There's also a perspective difference in the ways they relate to other people. For all that she's focused on interpersonal relationships, Ranna has very little compassion -- her reaction to a brewing war is to think that it's a waste and the government is stupid, not to worry about the potential devastation and loss of life. On the other hand, Talin, who holds himself apart, is empathetic and sympathetic. It's an interesting contrast. I wanted to write a practical, ruthless woman, and a sensitive man, even while I forced Ranna into a role where she has to work indirectly and shoved Talin into a traditional warrior role. I like the effects on their characters.
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Thanksgiving happened. It was good. I did the non-denominational, non-actually-religious blessing, as usual (I'm getting pretty good at them by this point), and we had turkey, mashed potatoes, green bean casserole (without which it simply is not a proper Culmer family holiday meal), stuffing (which I don't eat), sweet potato something-or-other (which I also don't eat), a nice mixed-greens salad, and colossal black olives (which really are colossal -- truth in advertising: who'd have thought?). Dessert was pumpkin pie and a tiramisu cake, which was good but the whipped cream topping was a little too much. It threatened to overwhelm the nice flavor of the cake-and-custard bits.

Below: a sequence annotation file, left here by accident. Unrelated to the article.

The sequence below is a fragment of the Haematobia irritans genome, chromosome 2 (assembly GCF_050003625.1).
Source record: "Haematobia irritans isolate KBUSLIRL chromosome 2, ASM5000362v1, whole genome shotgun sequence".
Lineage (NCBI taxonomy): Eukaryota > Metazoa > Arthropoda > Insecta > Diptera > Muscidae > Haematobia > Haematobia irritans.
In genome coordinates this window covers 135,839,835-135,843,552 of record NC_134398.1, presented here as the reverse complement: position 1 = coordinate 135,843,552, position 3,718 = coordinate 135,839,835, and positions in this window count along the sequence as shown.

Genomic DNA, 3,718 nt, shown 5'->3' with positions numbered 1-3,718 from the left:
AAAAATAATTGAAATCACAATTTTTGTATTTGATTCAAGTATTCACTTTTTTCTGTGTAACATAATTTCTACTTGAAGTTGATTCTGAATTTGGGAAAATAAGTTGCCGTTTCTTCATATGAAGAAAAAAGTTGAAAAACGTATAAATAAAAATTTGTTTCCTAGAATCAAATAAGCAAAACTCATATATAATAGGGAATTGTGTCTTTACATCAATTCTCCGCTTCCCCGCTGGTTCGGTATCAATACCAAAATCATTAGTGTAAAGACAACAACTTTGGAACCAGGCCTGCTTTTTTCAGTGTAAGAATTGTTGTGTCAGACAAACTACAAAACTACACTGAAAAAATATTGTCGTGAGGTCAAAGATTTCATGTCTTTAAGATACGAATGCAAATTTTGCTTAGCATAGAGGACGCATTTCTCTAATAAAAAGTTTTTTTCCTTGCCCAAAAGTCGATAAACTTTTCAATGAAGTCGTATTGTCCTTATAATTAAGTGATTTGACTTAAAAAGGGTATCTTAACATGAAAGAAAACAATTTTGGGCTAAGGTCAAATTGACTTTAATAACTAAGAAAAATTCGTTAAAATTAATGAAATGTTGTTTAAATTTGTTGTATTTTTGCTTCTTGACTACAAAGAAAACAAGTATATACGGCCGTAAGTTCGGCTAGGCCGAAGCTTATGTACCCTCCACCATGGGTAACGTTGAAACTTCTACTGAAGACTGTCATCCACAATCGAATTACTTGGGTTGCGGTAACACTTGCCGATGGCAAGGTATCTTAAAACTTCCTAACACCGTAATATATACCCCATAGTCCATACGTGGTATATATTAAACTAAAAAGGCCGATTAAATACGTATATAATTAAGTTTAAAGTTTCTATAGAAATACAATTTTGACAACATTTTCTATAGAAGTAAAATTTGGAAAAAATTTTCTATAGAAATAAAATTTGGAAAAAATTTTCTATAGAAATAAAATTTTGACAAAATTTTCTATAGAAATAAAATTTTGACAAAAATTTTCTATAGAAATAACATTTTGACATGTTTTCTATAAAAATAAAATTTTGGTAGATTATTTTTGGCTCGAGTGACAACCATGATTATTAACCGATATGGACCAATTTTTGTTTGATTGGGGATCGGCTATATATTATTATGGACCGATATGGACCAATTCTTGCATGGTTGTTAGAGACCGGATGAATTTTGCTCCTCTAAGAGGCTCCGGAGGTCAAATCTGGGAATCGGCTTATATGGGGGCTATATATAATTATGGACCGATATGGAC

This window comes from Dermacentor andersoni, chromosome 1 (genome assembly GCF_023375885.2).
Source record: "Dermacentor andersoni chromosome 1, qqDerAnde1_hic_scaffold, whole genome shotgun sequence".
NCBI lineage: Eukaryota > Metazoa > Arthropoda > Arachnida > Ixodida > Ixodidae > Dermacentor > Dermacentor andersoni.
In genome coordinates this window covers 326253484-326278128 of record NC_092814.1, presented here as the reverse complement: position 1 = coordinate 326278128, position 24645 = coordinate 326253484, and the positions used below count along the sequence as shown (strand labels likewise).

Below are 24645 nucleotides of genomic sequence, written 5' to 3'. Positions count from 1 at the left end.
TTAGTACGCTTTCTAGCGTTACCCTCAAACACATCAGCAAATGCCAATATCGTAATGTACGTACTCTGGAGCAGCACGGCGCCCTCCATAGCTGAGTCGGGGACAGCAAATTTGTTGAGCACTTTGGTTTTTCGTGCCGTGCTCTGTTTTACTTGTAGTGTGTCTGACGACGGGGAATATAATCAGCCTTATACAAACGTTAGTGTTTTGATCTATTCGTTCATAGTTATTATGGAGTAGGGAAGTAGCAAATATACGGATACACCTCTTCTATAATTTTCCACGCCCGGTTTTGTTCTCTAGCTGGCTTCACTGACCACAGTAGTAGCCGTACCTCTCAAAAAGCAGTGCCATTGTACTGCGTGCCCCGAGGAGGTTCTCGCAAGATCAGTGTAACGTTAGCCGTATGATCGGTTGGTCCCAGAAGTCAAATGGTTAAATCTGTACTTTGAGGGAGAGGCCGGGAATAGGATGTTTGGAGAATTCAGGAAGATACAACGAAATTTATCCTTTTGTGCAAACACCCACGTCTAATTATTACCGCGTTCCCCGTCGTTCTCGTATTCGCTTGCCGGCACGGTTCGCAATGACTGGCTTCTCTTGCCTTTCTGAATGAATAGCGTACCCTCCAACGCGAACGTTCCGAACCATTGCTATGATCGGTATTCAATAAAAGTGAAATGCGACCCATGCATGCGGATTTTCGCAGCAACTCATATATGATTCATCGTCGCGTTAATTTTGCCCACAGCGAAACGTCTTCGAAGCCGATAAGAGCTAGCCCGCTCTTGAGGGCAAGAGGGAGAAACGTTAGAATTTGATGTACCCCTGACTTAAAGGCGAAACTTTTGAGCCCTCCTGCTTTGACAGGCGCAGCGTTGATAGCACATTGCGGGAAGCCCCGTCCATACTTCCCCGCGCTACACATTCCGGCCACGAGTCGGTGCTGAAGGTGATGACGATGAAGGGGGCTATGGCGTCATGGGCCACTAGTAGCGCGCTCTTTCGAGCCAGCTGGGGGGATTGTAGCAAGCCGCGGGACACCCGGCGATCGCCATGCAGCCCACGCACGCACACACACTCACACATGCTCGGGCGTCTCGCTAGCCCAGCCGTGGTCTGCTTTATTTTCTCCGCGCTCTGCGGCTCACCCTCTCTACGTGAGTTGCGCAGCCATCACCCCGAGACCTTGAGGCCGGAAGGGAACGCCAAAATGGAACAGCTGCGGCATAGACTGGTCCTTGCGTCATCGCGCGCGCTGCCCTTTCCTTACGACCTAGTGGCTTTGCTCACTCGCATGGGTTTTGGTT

The rest of the family went to watch Good Night and Good Luck at about 1pm, leaving me to watch football and occasionally baste the turkey. Well, that football game (Detroit vs. Atlanta) was disappointing. When I don't much care about either team, I want a game with tension. Atlanta casually walking all over Detroit is not what I'd call tension.